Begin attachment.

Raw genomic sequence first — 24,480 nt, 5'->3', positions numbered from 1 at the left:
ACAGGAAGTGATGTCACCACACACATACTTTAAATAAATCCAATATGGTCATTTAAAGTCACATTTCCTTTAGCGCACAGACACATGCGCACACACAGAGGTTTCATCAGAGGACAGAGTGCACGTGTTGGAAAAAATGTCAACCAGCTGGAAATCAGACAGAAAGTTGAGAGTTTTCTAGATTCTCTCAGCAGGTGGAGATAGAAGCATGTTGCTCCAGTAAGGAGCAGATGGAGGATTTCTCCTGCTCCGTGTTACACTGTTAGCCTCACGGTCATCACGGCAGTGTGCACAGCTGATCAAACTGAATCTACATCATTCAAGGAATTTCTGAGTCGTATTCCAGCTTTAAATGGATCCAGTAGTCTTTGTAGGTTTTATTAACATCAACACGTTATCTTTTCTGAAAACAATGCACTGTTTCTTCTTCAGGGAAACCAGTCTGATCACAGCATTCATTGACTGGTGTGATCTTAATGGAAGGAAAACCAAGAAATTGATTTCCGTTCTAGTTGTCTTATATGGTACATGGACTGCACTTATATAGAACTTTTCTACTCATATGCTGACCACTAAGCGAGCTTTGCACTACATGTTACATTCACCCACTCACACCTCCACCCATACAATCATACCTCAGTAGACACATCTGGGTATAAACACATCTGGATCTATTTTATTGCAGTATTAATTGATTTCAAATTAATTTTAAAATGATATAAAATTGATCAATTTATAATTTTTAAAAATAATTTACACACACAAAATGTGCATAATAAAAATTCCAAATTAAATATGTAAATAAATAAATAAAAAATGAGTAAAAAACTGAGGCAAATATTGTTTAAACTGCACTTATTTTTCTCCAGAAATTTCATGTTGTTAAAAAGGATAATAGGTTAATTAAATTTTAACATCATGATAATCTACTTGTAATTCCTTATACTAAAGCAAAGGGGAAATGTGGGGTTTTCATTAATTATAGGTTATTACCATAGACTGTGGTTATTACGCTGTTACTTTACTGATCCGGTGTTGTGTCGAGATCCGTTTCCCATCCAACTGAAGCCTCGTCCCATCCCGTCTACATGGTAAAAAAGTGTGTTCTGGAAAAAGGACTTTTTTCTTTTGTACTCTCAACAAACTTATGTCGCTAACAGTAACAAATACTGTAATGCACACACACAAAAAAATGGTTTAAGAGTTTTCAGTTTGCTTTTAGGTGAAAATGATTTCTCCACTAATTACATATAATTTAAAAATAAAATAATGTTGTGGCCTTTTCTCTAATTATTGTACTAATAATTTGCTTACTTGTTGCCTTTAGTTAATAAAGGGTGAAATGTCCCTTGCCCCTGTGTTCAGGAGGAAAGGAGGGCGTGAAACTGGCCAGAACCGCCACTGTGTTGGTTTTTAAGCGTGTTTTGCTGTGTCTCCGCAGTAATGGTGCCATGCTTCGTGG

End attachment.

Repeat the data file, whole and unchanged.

Raw genomic sequence first — 24,480 nt, 5'->3', positions numbered from 1 at the left:
ACAGGAAGTGATGTCACCACACACATACTTTAAATAAATCCAATATGGTCATTTAAAGTCACATTTCCTTTAGCGCACAGACACATGCGCACACACAGAGGTTTCATCAGAGGACAGAGTGCACGTGTTGGAAAAAATGTCAACCAGCTGGAAATCAGACAGAAAGTTGAGAGTTTTCTAGATTCTCTCAGCAGGTGGAGATAGAAGCATGTTGCTCCAGTAAGGAGCAGATGGAGGATTTCTCCTGCTCCGTGTTACACTGTTAGCCTCACGGTCATCACGGCAGTGTGCACAGCTGATCAAACTGAATCTACATCATTCAAGGAATTTCTGAGTCGTATTCCAGCTTTAAATGGATCCAGTAGTCTTTGTAGGTTTTATTAACATCAACACGTTATCTTTTCTGAAAACAATGCACTGTTTCTTCTTCAGGGAAACCAGTCTGATCACAGCATTCATTGACTGGTGTGATCTTAATGGAAGGAAAACCAAGAAATTGATTTCCGTTCTAGTTGTCTTATATGGTACATGGACTGCACTTATATAGAACTTTTCTACTCATATGCTGACCACTAAGCGAGCTTTGCACTACATGTTACATTCACCCACTCACACCTCCACCCATACAATCATACCTCAGTAGACACATCTGGGTATAAACACATCTGGATCTATTTTATTGCAGTATTAATTGATTTCAAATTAATTTTAAAATGATATAAAATTGATCAATTTATAATTTTTAAAAATAATTTACACACACAAAATGTGCATAATAAAAATTCCAAATTAAATATGTAAATAAATAAATAAAAAATGAGTAAAAAACTGAGGCAAATATTGTTTAAACTGCACTTATTTTTCTCCAGAAATTTCATGTTGTTAAAAAGGATAATAGGTTAATTAAATTTTAACATCATGATAATCTACTTGTAATTCCTTATACTAAAGCAAAGGGGAAATGTGGGGTTTTCATTAATTATAGGTTATTACCATAGACTGTGGTTATTACGCTGTTACTTTACTGATCCGGTGTTGTGTCGAGATCCGTTTCCCATCCAACTGAAGCCTCGTCCCATCCCGTCTACATGGTAAAAAAGTGTGTTCTGGAAAAAGGACTTTTTTCTTTTGTACTCTCAACAAACTTATGTCGCTAACAGTAACAAATACTGTAATGCACACACACAAAAAAATGGTTTAAGAGTTTTCAGTTTGCTTTTAGGTGAAAATGATTTCTCCACTAATTACATATAATTTAAAAATAAAATAATGTTGTGGCCTTTTCTCTAATTATTGTACTAATAATTTGCTTACTTGTTGCCTTTAGTTAATAAAGGGTGAAATGTCCCTTGCCCCTGTGTTCAGGAGGAAAGGAGGGCGTGAAACTGGCCAGAACCGCCACTGTGTTGGTTTTTAAGCGTGTTTTGCTGTGTCTCCGCAGTAATGGTGCCATGCTTCGTGG